A few weeks ago, in Nevada, I had the chance to speak to voters and local legislators. With a supermajority in the state legislature and a Democrat in the governor’s mansion, Nevada has become a template for a national progressive movement. From raising the minimum wage to passing record clean energy laws, Nevadans are finally seeing real change.
There, and all along the campaign trail, I have been calling for fundamental changes in the way our democracy works, weeding out corporate corruption to restore a government of, by and for the people. Other candidates agree that we need structural change. But there’s something that makes me different from everyone else running for the Democratic nomination: I’ve been proposing congressional term limits of 12 years in the U.S. House and U.S. Senate. If we want bold change, we need new and different people in charge.
Here’s something else Nevada can be proud of: the first majority-female legislature in American history. There are many reasons for the positive shift—chief among them are state-level term limits for Nevada’s legislature. Nevada is proof that term limits can help ensure that our representative bodies are more representative of the American electorate. States with term limits have on the ballot than those without.
Term limits reorient incentives away from campaign donations and toward the actual work of governing. Term-limited members are for re-election and are freed-up to make voting decisions without the fear of retribution at the ballot box. And as in Nevada, term limits produce new members who are more likely to bring fresh, needed ideas to the table. We’ve seen the power of new thinking in Congress after the 2018 midterm election; in particular, Representative Alexandria Ocasio-Cortez of New York should be credited for supercharging the congressional conversation about big, bold action to tackle our climate crisis, through proposing the Green New Deal.
There are some out there—including my fellow candidates—who believe term limits will worsen the revolving door between Congress and the private sector, empowering lobbyists.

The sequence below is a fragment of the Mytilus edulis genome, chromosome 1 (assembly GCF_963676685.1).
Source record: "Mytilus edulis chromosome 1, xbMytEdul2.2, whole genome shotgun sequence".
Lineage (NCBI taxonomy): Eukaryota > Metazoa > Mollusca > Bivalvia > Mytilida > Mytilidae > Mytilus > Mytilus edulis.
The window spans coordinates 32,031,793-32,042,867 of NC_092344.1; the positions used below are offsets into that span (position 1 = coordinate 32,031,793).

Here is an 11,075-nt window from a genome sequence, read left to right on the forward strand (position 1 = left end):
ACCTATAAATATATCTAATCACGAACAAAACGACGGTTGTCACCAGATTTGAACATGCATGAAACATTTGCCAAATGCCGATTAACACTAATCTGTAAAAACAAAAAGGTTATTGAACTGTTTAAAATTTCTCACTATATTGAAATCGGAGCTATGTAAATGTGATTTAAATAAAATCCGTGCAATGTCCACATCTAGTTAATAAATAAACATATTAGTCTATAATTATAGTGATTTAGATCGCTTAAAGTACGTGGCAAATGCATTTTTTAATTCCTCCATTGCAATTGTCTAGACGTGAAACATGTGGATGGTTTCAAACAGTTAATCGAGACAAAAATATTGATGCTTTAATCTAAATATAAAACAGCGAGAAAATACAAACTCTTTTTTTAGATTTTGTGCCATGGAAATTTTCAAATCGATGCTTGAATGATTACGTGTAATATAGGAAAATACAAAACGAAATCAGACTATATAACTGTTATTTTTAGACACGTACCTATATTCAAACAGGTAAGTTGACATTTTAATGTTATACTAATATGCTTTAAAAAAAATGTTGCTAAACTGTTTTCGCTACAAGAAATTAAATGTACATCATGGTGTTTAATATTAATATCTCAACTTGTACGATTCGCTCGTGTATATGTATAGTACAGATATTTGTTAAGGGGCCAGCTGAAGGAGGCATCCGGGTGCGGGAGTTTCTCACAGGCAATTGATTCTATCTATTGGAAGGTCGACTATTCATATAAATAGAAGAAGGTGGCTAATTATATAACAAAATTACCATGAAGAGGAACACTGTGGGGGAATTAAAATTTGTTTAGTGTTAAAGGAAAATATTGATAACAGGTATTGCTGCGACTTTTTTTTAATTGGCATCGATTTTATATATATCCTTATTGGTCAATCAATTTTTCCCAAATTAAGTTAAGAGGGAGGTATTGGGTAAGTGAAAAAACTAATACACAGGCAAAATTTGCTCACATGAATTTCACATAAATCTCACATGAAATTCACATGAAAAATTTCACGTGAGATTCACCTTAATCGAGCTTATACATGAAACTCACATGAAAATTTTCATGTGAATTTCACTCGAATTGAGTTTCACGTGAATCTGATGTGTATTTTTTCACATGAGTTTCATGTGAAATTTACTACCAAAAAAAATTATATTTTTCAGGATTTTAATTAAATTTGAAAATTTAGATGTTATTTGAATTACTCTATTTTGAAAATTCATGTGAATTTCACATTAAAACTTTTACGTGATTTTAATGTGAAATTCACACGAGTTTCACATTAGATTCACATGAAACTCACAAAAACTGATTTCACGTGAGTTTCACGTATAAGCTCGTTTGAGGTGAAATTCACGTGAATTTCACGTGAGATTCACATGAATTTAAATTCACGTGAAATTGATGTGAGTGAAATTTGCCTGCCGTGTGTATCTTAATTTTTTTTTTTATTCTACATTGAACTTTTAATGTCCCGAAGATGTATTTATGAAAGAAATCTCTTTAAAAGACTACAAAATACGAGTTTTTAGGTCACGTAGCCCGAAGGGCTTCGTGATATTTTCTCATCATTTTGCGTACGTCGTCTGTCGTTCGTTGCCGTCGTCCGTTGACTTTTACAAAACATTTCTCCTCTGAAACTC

But that’s just .
First, lobbyists already have outsized power—we have to recognize that. And with seemingly lifetime appointments, that power is not based only on aptitude on the issues. It’s also based on personal relationships. With term limits, lobbyists must now make their arguments on the strength of their merits, rather than on relationships alone. Legislators in term-limited states are than are their non-term-limited peers and are of lobbyists than politicians who have been in office for term after term.
In the November debate, I joined nine presidential candidates who agree that corruption pervades our democracy, and we need to change how Washington works. But none are willing to go as far as to call for congressional term limits. Why?
The change we need won’t come from inside Washington. We need new ideas, new people, new approaches to hard problems—and term limits deliver those incentives.
Pundits and politicians have argued against term limits from both sides of the aisle. In a broken system, they’re arguing that their personal skills and relationships are all that’s needed, that structural changes that may hurt their own careers are unnecessary. It’s self-serving. Just ask Senator Mitch McConnell,
I’m neither a pundit nor a politician. I’ve worked for a decade to organize, empower and mobilize everyday Americans to check corporate power and beat corruption, and we’ve been winning.
It’s abundantly clear to me, along with the of the American people—that Congress was never meant to be a lifetime appointment. And under my presidency, I’ll take action to make that a reality.
Tom Steyer is a Democratic candidate for president of the United States.
The views expressed in this article are the writer’s own.